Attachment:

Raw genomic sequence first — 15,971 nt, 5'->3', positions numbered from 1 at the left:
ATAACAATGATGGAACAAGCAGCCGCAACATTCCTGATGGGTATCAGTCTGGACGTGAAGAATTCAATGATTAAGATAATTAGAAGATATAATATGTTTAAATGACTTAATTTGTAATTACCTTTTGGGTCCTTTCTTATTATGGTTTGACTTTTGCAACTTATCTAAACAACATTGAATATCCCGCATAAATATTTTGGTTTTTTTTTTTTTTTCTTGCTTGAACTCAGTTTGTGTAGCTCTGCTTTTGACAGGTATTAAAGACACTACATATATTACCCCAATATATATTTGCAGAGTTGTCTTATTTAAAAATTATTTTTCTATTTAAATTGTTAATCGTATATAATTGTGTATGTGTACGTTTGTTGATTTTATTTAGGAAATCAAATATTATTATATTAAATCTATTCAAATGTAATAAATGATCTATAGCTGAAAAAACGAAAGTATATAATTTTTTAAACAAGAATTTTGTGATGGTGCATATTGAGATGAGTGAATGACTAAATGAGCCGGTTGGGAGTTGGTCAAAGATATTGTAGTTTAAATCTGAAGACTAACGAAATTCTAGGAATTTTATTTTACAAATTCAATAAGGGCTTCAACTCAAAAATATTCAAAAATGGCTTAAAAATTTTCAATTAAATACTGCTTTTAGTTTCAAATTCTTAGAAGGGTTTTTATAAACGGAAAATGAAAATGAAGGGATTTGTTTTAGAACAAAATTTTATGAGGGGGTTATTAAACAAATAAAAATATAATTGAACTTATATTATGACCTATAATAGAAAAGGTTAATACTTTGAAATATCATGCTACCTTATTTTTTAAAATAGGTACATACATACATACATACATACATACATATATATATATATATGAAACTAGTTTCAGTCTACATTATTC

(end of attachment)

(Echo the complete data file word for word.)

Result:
Raw genomic sequence first — 15,971 nt, 5'->3', positions numbered from 1 at the left:
ATAACAATGATGGAACAAGCAGCCGCAACATTCCTGATGGGTATCAGTCTGGACGTGAAGAATTCAATGATTAAGATAATTAGAAGATATAATATGTTTAAATGACTTAATTTGTAATTACCTTTTGGGTCCTTTCTTATTATGGTTTGACTTTTGCAACTTATCTAAACAACATTGAATATCCCGCATAAATATTTTGGTTTTTTTTTTTTTTTCTTGCTTGAACTCAGTTTGTGTAGCTCTGCTTTTGACAGGTATTAAAGACACTACATATATTACCCCAATATATATTTGCAGAGTTGTCTTATTTAAAAATTATTTTTCTATTTAAATTGTTAATCGTATATAATTGTGTATGTGTACGTTTGTTGATTTTATTTAGGAAATCAAATATTATTATATTAAATCTATTCAAATGTAATAAATGATCTATAGCTGAAAAAACGAAAGTATATAATTTTTTAAACAAGAATTTTGTGATGGTGCATATTGAGATGAGTGAATGACTAAATGAGCCGGTTGGGAGTTGGTCAAAGATATTGTAGTTTAAATCTGAAGACTAACGAAATTCTAGGAATTTTATTTTACAAATTCAATAAGGGCTTCAACTCAAAAATATTCAAAAATGGCTTAAAAATTTTCAATTAAATACTGCTTTTAGTTTCAAATTCTTAGAAGGGTTTTTATAAACGGAAAATGAAAATGAAGGGATTTGTTTTAGAACAAAATTTTATGAGGGGGTTATTAAACAAATAAAAATATAATTGAACTTATATTATGACCTATAATAGAAAAGGTTAATACTTTGAAATATCATGCTACCTTATTTTTTAAAATAGGTACATACATACATACATACATACATACATATATATATATATATGAAACTAGTTTCAGTCTACATTATTC